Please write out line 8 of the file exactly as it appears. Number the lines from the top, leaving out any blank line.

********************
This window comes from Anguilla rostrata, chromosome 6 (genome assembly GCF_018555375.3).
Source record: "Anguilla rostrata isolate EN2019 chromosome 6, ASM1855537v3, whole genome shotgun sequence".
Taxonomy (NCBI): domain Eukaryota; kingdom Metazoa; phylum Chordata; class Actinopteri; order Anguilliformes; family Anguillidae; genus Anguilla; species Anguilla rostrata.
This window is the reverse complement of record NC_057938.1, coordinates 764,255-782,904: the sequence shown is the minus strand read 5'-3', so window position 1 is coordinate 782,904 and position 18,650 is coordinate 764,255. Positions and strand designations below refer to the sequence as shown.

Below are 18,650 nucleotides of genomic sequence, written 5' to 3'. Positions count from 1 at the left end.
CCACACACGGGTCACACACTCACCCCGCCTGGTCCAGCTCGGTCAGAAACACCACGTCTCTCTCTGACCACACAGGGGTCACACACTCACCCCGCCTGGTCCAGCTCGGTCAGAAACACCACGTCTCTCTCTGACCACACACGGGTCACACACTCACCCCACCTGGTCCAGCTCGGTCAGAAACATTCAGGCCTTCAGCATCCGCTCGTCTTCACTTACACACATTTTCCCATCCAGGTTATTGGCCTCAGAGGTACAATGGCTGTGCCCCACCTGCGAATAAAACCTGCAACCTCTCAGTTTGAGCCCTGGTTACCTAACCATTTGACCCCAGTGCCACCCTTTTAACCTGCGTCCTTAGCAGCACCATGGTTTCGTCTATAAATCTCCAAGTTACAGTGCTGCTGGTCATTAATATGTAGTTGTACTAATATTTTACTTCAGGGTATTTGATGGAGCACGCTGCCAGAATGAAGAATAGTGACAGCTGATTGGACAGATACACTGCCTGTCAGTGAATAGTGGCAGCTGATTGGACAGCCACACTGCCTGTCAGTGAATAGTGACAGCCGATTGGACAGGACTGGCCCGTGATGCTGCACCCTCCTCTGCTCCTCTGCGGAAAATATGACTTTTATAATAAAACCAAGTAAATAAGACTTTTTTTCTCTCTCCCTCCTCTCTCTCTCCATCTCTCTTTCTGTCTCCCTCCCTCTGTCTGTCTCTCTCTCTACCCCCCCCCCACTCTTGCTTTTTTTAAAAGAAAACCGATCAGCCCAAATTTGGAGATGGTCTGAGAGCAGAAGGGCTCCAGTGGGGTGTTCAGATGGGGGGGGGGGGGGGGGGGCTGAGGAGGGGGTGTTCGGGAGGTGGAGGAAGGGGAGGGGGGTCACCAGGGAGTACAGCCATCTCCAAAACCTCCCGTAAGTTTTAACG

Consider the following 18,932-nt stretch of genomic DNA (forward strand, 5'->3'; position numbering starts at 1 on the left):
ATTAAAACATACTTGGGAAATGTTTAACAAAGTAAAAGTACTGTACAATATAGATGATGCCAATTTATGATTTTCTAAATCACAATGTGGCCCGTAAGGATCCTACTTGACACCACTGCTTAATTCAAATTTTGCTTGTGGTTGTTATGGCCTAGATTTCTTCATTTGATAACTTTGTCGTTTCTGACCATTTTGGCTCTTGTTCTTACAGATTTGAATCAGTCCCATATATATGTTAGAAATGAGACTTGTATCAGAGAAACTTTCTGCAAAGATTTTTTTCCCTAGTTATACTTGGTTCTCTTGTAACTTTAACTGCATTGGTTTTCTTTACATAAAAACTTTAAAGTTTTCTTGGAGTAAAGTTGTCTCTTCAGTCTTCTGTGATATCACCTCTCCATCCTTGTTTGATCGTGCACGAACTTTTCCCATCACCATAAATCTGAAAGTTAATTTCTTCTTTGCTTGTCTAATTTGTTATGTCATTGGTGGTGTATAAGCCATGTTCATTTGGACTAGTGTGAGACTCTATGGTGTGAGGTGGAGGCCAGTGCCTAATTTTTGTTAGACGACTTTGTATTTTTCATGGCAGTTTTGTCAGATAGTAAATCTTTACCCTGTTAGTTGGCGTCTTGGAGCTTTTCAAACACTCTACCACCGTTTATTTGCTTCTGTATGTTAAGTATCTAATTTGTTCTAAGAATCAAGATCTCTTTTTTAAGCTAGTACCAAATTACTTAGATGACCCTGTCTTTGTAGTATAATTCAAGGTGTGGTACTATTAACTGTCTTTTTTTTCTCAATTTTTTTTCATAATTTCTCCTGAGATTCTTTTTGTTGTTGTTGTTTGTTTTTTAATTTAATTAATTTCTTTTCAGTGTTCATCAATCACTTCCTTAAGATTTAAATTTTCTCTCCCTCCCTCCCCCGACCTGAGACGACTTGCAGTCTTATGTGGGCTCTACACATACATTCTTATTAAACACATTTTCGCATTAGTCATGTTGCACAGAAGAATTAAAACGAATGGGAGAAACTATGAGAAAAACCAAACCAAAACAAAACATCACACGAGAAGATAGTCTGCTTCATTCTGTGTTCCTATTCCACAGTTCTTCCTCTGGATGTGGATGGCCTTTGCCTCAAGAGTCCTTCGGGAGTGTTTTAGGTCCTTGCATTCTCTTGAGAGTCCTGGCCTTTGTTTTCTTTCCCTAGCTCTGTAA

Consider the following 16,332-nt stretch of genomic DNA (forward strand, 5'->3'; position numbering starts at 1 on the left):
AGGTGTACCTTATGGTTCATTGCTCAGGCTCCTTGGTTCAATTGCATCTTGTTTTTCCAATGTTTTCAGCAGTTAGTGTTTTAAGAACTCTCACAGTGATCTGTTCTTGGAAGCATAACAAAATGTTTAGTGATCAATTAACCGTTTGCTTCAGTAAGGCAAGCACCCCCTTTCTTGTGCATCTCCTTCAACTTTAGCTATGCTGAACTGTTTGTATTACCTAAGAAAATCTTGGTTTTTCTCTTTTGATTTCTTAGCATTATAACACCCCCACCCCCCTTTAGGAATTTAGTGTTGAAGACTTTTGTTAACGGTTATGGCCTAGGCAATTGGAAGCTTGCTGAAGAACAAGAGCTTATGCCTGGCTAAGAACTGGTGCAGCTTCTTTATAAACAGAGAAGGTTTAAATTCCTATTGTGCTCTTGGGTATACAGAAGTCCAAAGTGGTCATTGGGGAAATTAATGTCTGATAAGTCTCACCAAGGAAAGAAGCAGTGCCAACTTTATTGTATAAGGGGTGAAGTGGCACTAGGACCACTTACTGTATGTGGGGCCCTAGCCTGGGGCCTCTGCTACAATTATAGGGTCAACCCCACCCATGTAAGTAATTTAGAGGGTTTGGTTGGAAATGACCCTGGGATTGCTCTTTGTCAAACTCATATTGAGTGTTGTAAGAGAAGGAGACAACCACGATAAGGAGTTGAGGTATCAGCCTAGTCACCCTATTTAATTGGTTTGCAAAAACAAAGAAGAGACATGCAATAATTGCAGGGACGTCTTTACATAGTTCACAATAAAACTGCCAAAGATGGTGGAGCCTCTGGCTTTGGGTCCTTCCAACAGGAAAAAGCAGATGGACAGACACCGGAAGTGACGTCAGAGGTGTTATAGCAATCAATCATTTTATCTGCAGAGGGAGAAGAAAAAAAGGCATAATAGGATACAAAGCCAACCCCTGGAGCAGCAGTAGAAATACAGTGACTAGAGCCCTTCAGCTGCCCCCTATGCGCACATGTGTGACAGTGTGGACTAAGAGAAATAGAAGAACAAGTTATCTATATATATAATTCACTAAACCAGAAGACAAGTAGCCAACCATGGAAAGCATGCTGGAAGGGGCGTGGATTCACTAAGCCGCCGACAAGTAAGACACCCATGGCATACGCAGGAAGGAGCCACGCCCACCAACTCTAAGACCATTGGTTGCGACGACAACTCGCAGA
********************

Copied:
ATTAAAACATACTTGGGAAATGTTTAACAAAGTAAAAGTACTGTACAATATAGATGATGCCAATTTATGATTTTCTAAATCACAATGTGGCCCGTAAGGATCCTACTTGACACCACTGCTTAATTCAAATTTTGCTTGTGGTTGTTATGGCCTAGATTTCTTCATTTGATAACTTTGTCGTTTCTGACCATTTTGGCTCTTGTTCTTACAGATTTGAATCAGTCCCATATATATGTTAGAAATGAGACTTGTATCAGAGAAACTTTCTGCAAAGATTTTTTTCCCTAGTTATACTTGGTTCTCTTGTAACTTTAACTGCATTGGTTTTCTTTACATAAAAACTTTAAAGTTTTCTTGGAGTAAAGTTGTCTCTTCAGTCTTCTGTGATATCACCTCTCCATCCTTGTTTGATCGTGCACGAACTTTTCCCATCACCATAAATCTGAAAGTTAATTTCTTCTTTGCTTGTCTAATTTGTTATGTCATTGGTGGTGTATAAGCCATGTTCATTTGGACTAGTGTGAGACTCTATGGTGTGAGGTGGAGGCCAGTGCCTAATTTTTGTTAGACGACTTTGTATTTTTCATGGCAGTTTTGTCAGATAGTAAATCTTTACCCTGTTAGTTGGCGTCTTGGAGCTTTTCAAACACTCTACCACCGTTTATTTGCTTCTGTATGTTAAGTATCTAATTTGTTCTAAGAATCAAGATCTCTTTTTTAAGCTAGTACCAAATTACTTAGATGACCCTGTCTTTGTAGTATAATTCAAGGTGTGGTACTATTAACTGTCTTTTTTTTCTCAATTTTTTTTCATAATTTCTCCTGAGATTCTTTTTGTTGTTGTTGTTTGTTTTTTAATTTAATTAATTTCTTTTCAGTGTTCATCAATCACTTCCTTAAGATTTAAATTTTCTCTCCCTCCCTCCCCCGACCTGAGACGACTTGCAGTCTTATGTGGGCTCTACACATACATTCTTATTAAACACATTTTCGCATTAGTCATGTTGCACAGAAGAATTAAAACGAATGGGAGAAACTATGAGAAAAACCAAACCAAAACAAAACATCACACGAGAAGATAGTCTGCTTCATTCTGTGTTCCTATTCCACAGTTCTTCCTCTGGATGTGGATGGCCTTTGCCTCAAGAGTCCTTCGGGAGTGTTTTAGGTCCTTGCATTCTCTTGAGAGTCCTGGCCTTTGTTTTCTTTCCCTAGCTCTGTAA